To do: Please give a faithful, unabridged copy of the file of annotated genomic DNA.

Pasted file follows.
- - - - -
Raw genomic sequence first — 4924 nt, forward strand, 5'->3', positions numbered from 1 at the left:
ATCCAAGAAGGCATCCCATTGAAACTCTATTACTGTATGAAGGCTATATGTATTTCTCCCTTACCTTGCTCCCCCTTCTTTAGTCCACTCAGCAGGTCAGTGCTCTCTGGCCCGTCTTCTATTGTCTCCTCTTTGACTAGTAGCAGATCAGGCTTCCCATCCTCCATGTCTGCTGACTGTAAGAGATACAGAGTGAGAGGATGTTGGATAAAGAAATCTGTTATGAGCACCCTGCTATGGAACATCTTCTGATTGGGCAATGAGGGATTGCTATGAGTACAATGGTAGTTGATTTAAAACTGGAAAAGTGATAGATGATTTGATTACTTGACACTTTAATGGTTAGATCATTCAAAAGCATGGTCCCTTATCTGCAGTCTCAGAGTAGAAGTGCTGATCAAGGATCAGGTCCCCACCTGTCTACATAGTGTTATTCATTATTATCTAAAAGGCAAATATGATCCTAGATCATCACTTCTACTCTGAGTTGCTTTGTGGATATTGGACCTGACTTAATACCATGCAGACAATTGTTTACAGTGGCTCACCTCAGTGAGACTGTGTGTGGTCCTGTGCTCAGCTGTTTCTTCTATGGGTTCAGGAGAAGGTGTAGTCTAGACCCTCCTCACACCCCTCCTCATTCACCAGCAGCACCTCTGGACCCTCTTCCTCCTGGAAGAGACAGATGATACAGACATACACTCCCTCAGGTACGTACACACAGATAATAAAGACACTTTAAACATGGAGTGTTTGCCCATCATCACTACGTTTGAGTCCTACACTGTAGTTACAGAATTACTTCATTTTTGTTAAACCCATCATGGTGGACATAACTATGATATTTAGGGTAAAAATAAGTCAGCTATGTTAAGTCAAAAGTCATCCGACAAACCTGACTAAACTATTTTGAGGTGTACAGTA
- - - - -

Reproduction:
Raw genomic sequence first — 4924 nt, forward strand, 5'->3', positions numbered from 1 at the left:
ATCCAAGAAGGCATCCCATTGAAACTCTATTACTGTATGAAGGCTATATGTATTTCTCCCTTACCTTGCTCCCCCTTCTTTAGTCCACTCAGCAGGTCAGTGCTCTCTGGCCCGTCTTCTATTGTCTCCTCTTTGACTAGTAGCAGATCAGGCTTCCCATCCTCCATGTCTGCTGACTGTAAGAGATACAGAGTGAGAGGATGTTGGATAAAGAAATCTGTTATGAGCACCCTGCTATGGAACATCTTCTGATTGGGCAATGAGGGATTGCTATGAGTACAATGGTAGTTGATTTAAAACTGGAAAAGTGATAGATGATTTGATTACTTGACACTTTAATGGTTAGATCATTCAAAAGCATGGTCCCTTATCTGCAGTCTCAGAGTAGAAGTGCTGATCAAGGATCAGGTCCCCACCTGTCTACATAGTGTTATTCATTATTATCTAAAAGGCAAATATGATCCTAGATCATCACTTCTACTCTGAGTTGCTTTGTGGATATTGGACCTGACTTAATACCATGCAGACAATTGTTTACAGTGGCTCACCTCAGTGAGACTGTGTGTGGTCCTGTGCTCAGCTGTTTCTTCTATGGGTTCAGGAGAAGGTGTAGTCTAGACCCTCCTCACACCCCTCCTCATTCACCAGCAGCACCTCTGGACCCTCTTCCTCCTGGAAGAGACAGATGATACAGACATACACTCCCTCAGGTACGTACACACAGATAATAAAGACACTTTAAACATGGAGTGTTTGCCCATCATCACTACGTTTGAGTCCTACACTGTAGTTACAGAATTACTTCATTTTTGTTAAACCCATCATGGTGGACATAACTATGATATTTAGGGTAAAAATAAGTCAGCTATGTTAAGTCAAAAGTCATCCGACAAACCTGACTAAACTATTTTGAGGTGTACAGTA